This afternoon, Notre Dame senior Natalie Novosel and graduate student Devereaux Peters are at the ESPN headquarters in Bristol, Conn. for the 2012 WNBA Draft. Their Fighting Irish playing days are over, but the all-BIG EAST first team selections were each top-10 draft picks, with Peters being selected third by the Minnesota Lynx and Novosel going eighth to the Washington Mystics. Novosel was recently featured in an article by Andrew Lovell on ESPNW.com. Here's an excerpt from the nice story:
Natalie Novosel collected the loose ball at the top of the key, drove past the taller defender in front of her and set her sights on the basket. It wouldn't be that easy. Another taller player stepped up, met Novosel in the air and challenged the layup. "Foul," Novosel said. "All ball," the defender shot back. In a move born of frustration, Novosel picked up the ball and fired it at the player's head. You see, Novosel doesn't hate losing. She despises it. It's a trait her family realized early in her basketball career. The perimeter defender? That was older sister Shannon, who stands 6-foot-1. The interior defender? That was 6-foot-5 twin brother Nate. And the above scenario -- with and without the hurling of the basketball -- played out thousands of times in the Novosels' backyard in Lexington, Ky.Visit ESPNW.com to read the whole article, and get ready to cheer on the former Irish stars when the WNBA season starts in mid-May.
It's only mid-April, but on Friday evening, the Notre Dame cheerleading squad hosted a football pep rally in The Pit at the Joyce Center. Actually, there were several mini rallies as seven Notre Dame students tried out to be the shillelagh-holding, green-clad face of the Fighting Irish. Hundreds of students (and even a few Notre Dame Coaches Clinic participants) came out to the basketball practice facility in support of their friends and classmates trying out to be the next Notre Dame leprechaun. Events like this that remind you of the passionate spirit of the Notre Dame student body. Homemade t-shirts, thunderstix, but mostly good, old-fashioned cheering made for a great atmosphere, and had everyone thinking about football season (which by the way, is 137 days away). The tryouts began with each of the seven leprechaun hopefuls leading the crowd through a mock pep rally for the Purdue game, the first home football contest on the 2012 schedule (Sept. 8, 3:30 pm ET, Notre Dame Stadium - mark your calendar). Outgoing senior, or perhaps leprechaun emeritus Mike George emceed the event, putting the competitors on the spot and asking them to 'introduce' famous Notre Dame personalities as guest speakers - everyone from two-time Super Bowl champion Justin Tuck ('05) to women's basketball head coach Muffet McGraw. George also presented each of the leprechauns with a scenario - the band has finished playing, the fans are waiting, the team has yet to arrive and the pep rally is broadcast nationally on NBC. How are you going to keep everyone entertained? Afterwards, WNDU sports reporter Angelo Di Carlo grilled each student in a mock live interview, asking if the Irish can return to football dominance and why he or she should be selected as the 2012-13 leprechaun. The Fighting Irish expect to light up the scoreboard this fall, so of course, the tryouts concluded with a push-up contest. After the team of judges deliberated for a couple hours on Friday evening, junior Bryce Burton was selected as the new Gold Squad leprechaun for football and men's basketball. Burton was the Blue Squad leprechaun this past year, cheering for soccer and women's hoops. Sophomore Johnny Romano will take Burton's place on the Blue Squad and junior Louis Ganser will cheer for the new Green Squad. All in all, a great evening at The Pit, and a nice promotion for the leprechaun who helped cheer Coach McGraw's squad all the way to the national championship game in Denver. Check out an interview with Burton on WNDU. - Josh Flynt ('11)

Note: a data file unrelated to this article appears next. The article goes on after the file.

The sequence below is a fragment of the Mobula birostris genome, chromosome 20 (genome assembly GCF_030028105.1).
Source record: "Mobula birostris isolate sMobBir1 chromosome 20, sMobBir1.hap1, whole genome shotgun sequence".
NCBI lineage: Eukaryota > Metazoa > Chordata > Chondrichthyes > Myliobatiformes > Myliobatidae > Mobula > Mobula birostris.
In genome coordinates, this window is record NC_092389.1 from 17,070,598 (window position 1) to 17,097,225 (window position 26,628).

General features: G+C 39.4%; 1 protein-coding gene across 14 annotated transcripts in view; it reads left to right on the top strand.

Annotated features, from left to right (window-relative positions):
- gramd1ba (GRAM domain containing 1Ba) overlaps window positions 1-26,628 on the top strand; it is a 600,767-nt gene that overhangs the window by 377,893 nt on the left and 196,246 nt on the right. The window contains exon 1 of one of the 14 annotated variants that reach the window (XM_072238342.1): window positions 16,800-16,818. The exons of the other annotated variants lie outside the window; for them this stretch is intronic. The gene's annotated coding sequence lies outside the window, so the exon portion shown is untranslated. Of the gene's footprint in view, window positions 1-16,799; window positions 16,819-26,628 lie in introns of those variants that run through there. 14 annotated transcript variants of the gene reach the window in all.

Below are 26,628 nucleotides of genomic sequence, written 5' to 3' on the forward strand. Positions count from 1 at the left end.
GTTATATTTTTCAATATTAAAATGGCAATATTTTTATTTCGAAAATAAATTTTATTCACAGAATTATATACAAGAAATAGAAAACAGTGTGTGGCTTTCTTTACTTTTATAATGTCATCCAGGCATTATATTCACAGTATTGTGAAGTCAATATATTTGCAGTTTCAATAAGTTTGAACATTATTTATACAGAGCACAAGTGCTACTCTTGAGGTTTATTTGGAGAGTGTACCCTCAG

It was all Orange this afternoon at Melissa Cook Stadium. And that's not to say Syracuse got a big victory. In fact, it was Notre Dame that emerged with a 4-3 win in the first game of a BIG EAST conference doubleheader. Orange was the color of the afternoon because Syracuse was decked out in it from head to toe, but also because the Fighting Irish uniforms were accented with orange for leukemia awareness. Notre Dame held its second annual Strike Out Cancer event to help raise money for the South Bend Memorial Hospital Pediatric Hematology / Oncology Program. Pediatric leukemia is a disease that has closely affected Irish softball, as head coach Deanna Gumpf's daughter, Tatum, was diagnosed in 2010. Now six years old, Tatum is on her way to a full recovery. Among the activities at this afternoon's event were balloon animals, facepainting, and a silent auction. Some of the items being auctioned off include two pre-game sideline passes and game tickets for Notre Dame football game against Michigan, replica commemorative Strike Out Cancer jerseys and game-worn commemorative helmets and gloves. After trailing for much of the game, the Fighting Irish tied the score in the bottom of the sixth on a solo home run from Katey Haus, before walking off with a win in the seventh when Kelsey Thornton scored from third on a wild pitch. Notre Dame and Syracuse return to the field in a few minutes for the second game of the afternoon. - Josh Flynt ('11)